There are four characteristics of monarchy with which Americans urgently need to reacquaint themselves. The first is that the monarch’s personality and mood matter a great deal. In the case of George III the king’s personality had much to commend it — he was a conscientious ruler and a model husband (unlike his louche brothers) — but in later life he suffered from an increasingly debilitating mental illness.
Some historians believe he had porphyria, while others think the culprit was arsenic poisoning, possibly associated with the wigs of the period. In any event, in the final phase of his 59-year reign the “madness of King George” was a significant factor in British politics. In 1811 his eldest son, the Prince of Wales, took over from him as prince regent, though it was not until 1820 that George III died.
This is not to suggest that Trump is mad, though the claim has been made more than once. (The most ingenious theory is that the hair-loss treatment he uses to maintain his elaborate yellow coiffure has had deleterious effects on his cognitive abilities.) The real problem is that his sane personality is flawed. Friends of the president concede that, while they find him entertaining and even charming, “he doesn’t mean 70% of the things he says” and “lacks impulse control”. A great deal of the damage he has done to himself since his inauguration stems from these character defects.
The second distinctive feature of monarchy is that politics is not ideological but a matter of court faction and intrigue. Though they had acquired party labels by the 1760s, “Whigs” and “Tories” were still closer in their roles to the courtiers of the 16th and 17th centuries than to the ministers of the 20th century.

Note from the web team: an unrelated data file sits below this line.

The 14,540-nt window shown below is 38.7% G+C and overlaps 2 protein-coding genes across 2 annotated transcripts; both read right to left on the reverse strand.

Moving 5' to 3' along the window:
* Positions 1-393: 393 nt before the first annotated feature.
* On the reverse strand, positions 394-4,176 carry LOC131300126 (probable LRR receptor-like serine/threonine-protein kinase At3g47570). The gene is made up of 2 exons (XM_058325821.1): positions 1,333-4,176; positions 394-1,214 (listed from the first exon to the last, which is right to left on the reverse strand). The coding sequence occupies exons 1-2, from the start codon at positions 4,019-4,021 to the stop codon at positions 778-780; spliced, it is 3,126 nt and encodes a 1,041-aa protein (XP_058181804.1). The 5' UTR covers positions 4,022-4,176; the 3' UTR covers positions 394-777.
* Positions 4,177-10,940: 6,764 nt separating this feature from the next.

In his classic account of the Hanoverian House of Commons, The Structure of Politics at the Accession of George III, Lewis Namier showed how ties of royal and aristocratic patronage mattered much more than ideology or political principle at that time. At court, what mattered was who was in favour and who was out.
George III’s prime ministers were not like their modern-day counterparts, devising manifestos and campaigning for election. The likes of Lord Bute and Lord North depended more on royal approval than on majorities in the Commons. The Whigs were just as much a faction of aristocrats as the Tories. Finding themselves excluded from power, they denounced the king, accusing his government of bribery.
The press, which had at its disposal some of the most talented and cruel cartoonists of all time, lampooned Bute, accusing him of having an affair with the king’s mother. The maverick MP John Wilkes published the savagely critical newspaper The North Briton.
Does this not sound familiar? The court of King Donald is, if anything, more Tudor than Hanoverian. (It is no accident that his chief strategist Steve Bannon has likened himself to Thomas Cromwell.) In the White House today we see all the pathologies of court politics. Courtiers fight for access to the royal presence, crowding into presidential meetings for no reason other than to avoid being stabbed in the back.
Factions — the Bannonites and the globalists — vie with one another in the corridors of power, maliciously briefing journalists against one another. The royal family is mixed up in everything, above all the king’s favourite daughter, Princess Ivanka, and her ubiquitously scheming yet mysteriously silent consort, Jared of Kushner.